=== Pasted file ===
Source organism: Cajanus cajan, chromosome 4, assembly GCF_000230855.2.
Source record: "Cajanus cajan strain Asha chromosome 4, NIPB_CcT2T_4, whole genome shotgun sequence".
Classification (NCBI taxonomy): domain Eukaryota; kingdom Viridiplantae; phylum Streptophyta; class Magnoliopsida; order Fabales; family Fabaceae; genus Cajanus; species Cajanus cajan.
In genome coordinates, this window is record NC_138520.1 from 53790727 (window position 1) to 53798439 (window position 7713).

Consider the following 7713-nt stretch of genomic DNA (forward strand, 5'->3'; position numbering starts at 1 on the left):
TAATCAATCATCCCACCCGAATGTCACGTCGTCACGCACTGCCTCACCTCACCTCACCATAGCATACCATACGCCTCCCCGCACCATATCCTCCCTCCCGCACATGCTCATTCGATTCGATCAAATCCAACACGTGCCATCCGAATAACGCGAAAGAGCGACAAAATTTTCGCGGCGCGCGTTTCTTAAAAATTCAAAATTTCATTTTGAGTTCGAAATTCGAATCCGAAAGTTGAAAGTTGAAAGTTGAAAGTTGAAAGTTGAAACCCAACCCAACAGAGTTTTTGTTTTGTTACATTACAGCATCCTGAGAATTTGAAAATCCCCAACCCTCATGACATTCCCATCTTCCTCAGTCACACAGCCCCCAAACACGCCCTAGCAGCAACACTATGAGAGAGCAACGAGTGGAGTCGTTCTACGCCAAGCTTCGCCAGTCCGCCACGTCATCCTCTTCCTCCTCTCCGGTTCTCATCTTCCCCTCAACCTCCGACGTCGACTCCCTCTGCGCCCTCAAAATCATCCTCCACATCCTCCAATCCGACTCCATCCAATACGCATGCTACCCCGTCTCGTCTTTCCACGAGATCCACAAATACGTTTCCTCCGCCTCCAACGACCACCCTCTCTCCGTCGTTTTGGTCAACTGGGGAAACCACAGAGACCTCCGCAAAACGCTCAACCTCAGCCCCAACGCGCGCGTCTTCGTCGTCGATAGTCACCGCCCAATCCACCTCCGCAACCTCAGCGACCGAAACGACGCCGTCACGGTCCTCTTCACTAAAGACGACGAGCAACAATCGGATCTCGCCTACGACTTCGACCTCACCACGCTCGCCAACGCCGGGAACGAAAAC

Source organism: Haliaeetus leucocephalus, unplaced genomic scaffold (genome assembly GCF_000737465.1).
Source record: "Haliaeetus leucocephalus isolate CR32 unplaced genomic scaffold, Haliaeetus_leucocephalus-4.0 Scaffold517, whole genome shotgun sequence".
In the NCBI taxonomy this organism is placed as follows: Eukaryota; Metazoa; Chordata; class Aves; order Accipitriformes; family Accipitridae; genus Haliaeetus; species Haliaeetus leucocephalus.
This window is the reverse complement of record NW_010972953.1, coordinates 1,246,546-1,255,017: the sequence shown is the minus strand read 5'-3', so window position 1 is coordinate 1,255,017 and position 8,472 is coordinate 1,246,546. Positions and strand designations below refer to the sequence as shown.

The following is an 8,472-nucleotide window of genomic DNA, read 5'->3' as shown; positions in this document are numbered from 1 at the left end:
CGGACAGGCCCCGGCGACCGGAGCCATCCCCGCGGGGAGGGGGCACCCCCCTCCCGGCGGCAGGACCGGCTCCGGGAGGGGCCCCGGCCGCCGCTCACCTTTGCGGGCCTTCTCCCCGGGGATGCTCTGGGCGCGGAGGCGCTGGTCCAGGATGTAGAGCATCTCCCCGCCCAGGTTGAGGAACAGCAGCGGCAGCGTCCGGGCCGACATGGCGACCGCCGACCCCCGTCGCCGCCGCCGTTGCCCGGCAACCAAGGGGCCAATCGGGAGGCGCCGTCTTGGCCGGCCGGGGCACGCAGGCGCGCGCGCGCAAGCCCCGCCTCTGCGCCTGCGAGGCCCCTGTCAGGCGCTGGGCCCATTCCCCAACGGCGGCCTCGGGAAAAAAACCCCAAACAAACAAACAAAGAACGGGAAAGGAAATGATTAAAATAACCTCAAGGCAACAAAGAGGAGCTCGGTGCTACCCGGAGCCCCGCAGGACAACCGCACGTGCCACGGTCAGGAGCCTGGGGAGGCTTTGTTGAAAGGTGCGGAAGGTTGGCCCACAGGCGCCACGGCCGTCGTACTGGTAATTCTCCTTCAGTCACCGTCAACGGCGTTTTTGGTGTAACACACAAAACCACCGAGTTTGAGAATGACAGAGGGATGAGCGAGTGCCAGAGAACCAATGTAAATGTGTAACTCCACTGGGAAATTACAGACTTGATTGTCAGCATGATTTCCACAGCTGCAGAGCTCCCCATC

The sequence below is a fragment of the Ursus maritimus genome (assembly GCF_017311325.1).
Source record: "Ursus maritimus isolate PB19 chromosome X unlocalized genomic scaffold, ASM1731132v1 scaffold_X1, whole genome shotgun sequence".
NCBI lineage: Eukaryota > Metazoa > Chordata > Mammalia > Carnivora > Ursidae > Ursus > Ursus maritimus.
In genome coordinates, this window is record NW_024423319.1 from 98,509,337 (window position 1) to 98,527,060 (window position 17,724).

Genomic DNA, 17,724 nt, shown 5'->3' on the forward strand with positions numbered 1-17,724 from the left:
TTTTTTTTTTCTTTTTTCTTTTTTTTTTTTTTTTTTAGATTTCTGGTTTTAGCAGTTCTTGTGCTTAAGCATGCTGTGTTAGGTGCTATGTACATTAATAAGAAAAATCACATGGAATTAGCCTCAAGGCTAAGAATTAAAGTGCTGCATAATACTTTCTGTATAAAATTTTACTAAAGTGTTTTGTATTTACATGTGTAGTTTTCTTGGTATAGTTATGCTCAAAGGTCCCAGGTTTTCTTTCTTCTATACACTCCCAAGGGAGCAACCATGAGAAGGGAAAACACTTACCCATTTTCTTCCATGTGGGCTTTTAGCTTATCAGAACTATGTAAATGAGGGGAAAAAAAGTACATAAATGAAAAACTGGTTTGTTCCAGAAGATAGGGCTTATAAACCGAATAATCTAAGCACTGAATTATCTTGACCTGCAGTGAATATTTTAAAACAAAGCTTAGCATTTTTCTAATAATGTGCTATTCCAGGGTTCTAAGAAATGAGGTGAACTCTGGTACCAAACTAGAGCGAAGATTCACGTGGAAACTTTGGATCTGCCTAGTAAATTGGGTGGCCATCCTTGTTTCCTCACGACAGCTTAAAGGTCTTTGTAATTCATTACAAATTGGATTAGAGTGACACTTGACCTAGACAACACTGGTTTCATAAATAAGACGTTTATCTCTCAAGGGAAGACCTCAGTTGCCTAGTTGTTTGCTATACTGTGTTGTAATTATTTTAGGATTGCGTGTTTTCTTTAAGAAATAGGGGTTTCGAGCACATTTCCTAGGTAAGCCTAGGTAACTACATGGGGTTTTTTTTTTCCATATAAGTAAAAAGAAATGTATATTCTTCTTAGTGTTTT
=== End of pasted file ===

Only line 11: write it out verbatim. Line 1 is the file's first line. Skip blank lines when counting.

The following is an 8,472-nucleotide window of genomic DNA, read 5'->3' as shown; positions in this document are numbered from 1 at the left end: